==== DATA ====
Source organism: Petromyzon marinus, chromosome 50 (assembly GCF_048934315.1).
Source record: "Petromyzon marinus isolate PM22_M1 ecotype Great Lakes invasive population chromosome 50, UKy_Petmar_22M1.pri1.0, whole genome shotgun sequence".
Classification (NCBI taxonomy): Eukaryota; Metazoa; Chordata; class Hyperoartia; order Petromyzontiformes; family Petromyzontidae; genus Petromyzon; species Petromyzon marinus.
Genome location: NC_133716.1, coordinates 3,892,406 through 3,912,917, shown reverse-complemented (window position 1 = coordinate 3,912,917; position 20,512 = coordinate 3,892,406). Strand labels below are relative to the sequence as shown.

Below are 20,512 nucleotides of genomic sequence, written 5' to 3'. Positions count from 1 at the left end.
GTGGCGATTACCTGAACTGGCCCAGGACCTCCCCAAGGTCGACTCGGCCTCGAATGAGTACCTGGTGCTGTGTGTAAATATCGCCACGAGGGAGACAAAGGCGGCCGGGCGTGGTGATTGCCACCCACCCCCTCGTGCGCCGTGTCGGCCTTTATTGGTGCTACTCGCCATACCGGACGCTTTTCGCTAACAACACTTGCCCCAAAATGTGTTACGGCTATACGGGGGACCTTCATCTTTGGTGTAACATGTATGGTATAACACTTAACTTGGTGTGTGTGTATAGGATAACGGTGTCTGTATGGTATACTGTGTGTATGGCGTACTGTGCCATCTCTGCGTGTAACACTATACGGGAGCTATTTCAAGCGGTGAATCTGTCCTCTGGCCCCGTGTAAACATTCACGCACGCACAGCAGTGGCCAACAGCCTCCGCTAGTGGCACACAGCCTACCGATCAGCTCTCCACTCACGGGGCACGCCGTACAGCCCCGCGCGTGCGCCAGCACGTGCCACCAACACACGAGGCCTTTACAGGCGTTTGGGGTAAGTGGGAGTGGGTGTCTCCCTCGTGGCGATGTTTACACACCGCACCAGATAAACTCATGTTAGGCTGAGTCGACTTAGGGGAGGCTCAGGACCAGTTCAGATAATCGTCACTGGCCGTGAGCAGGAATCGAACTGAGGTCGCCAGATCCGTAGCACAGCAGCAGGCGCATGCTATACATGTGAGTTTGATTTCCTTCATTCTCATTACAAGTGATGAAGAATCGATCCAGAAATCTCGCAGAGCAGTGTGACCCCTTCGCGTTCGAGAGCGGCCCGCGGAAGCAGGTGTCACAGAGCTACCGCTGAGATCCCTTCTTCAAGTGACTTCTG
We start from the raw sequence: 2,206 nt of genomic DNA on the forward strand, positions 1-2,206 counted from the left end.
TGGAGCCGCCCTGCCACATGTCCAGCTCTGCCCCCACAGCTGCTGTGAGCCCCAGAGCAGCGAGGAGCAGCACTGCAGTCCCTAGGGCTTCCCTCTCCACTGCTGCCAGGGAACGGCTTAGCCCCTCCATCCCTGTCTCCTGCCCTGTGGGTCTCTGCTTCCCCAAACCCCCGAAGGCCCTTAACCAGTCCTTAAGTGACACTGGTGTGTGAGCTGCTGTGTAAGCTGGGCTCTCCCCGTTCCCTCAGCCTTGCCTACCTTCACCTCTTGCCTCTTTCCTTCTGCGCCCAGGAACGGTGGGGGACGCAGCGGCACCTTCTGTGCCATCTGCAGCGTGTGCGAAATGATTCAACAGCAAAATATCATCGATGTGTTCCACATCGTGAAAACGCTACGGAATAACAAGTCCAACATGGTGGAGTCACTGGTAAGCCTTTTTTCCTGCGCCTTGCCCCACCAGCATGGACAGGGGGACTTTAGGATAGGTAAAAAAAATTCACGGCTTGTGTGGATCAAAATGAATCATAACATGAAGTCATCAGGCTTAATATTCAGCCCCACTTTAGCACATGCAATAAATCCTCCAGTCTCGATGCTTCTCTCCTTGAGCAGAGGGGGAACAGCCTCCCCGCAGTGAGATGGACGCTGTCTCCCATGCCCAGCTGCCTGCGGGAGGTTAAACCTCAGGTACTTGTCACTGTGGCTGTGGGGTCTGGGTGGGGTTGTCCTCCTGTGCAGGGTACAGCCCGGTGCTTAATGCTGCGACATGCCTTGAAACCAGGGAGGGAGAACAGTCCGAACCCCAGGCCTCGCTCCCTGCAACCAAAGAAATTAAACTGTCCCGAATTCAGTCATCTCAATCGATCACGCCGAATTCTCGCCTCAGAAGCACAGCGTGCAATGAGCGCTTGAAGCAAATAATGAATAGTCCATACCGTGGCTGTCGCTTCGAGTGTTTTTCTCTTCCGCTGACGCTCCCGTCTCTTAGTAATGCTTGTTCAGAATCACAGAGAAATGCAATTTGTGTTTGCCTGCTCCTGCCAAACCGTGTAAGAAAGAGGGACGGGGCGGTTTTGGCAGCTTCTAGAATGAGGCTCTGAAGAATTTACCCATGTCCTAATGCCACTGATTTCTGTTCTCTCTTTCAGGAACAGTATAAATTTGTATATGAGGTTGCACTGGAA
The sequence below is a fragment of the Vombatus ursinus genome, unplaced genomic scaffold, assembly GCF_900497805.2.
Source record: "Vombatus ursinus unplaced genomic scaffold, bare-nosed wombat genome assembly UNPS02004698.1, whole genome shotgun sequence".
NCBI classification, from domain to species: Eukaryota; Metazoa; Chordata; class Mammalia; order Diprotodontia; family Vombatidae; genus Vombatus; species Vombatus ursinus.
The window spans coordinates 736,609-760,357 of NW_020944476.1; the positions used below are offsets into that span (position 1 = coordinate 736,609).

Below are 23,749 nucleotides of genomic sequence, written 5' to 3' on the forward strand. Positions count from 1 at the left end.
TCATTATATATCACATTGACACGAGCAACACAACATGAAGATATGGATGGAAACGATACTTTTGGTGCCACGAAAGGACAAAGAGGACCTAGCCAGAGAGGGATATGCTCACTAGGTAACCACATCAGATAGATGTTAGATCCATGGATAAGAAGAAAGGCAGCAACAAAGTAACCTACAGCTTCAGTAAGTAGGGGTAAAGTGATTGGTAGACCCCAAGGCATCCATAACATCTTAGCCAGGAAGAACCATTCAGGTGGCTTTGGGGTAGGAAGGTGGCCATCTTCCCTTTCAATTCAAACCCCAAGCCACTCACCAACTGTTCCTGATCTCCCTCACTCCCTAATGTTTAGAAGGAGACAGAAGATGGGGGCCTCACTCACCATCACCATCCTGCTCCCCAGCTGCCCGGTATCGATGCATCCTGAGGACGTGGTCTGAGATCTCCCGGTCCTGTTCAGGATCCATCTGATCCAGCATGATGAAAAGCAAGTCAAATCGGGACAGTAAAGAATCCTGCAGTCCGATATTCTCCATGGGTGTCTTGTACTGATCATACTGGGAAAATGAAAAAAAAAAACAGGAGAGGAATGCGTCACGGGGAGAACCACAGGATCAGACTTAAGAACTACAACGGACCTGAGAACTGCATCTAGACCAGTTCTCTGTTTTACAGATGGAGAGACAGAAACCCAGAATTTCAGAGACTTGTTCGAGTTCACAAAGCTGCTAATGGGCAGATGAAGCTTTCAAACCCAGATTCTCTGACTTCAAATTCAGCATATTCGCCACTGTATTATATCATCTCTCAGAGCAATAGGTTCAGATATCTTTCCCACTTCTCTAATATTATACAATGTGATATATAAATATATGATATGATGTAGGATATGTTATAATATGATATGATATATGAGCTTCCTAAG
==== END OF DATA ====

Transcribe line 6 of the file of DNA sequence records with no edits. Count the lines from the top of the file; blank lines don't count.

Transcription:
GTGGCGATTACCTGAACTGGCCCAGGACCTCCCCAAGGTCGACTCGGCCTCGAATGAGTACCTGGTGCTGTGTGTAAATATCGCCACGAGGGAGACAAAGGCGGCCGGGCGTGGTGATTGCCACCCACCCCCTCGTGCGCCGTGTCGGCCTTTATTGGTGCTACTCGCCATACCGGACGCTTTTCGCTAACAACACTTGCCCCAAAATGTGTTACGGCTATACGGGGGACCTTCATCTTTGGTGTAACATGTATGGTATAACACTTAACTTGGTGTGTGTGTATAGGATAACGGTGTCTGTATGGTATACTGTGTGTATGGCGTACTGTGCCATCTCTGCGTGTAACACTATACGGGAGCTATTTCAAGCGGTGAATCTGTCCTCTGGCCCCGTGTAAACATTCACGCACGCACAGCAGTGGCCAACAGCCTCCGCTAGTGGCACACAGCCTACCGATCAGCTCTCCACTCACGGGGCACGCCGTACAGCCCCGCGCGTGCGCCAGCACGTGCCACCAACACACGAGGCCTTTACAGGCGTTTGGGGTAAGTGGGAGTGGGTGTCTCCCTCGTGGCGATGTTTACACACCGCACCAGATAAACTCATGTTAGGCTGAGTCGACTTAGGGGAGGCTCAGGACCAGTTCAGATAATCGTCACTGGCCGTGAGCAGGAATCGAACTGAGGTCGCCAGATCCGTAGCACAGCAGCAGGCGCATGCTATACATGTGAGTTTGATTTCCTTCATTCTCATTACAAGTGATGAAGAATCGATCCAGAAATCTCGCAGAGCAGTGTGACCCCTTCGCGTTCGAGAGCGGCCCGCGGAAGCAGGTGTCACAGAGCTACCGCTGAGATCCCTTCTTCAAGTGACTTCTG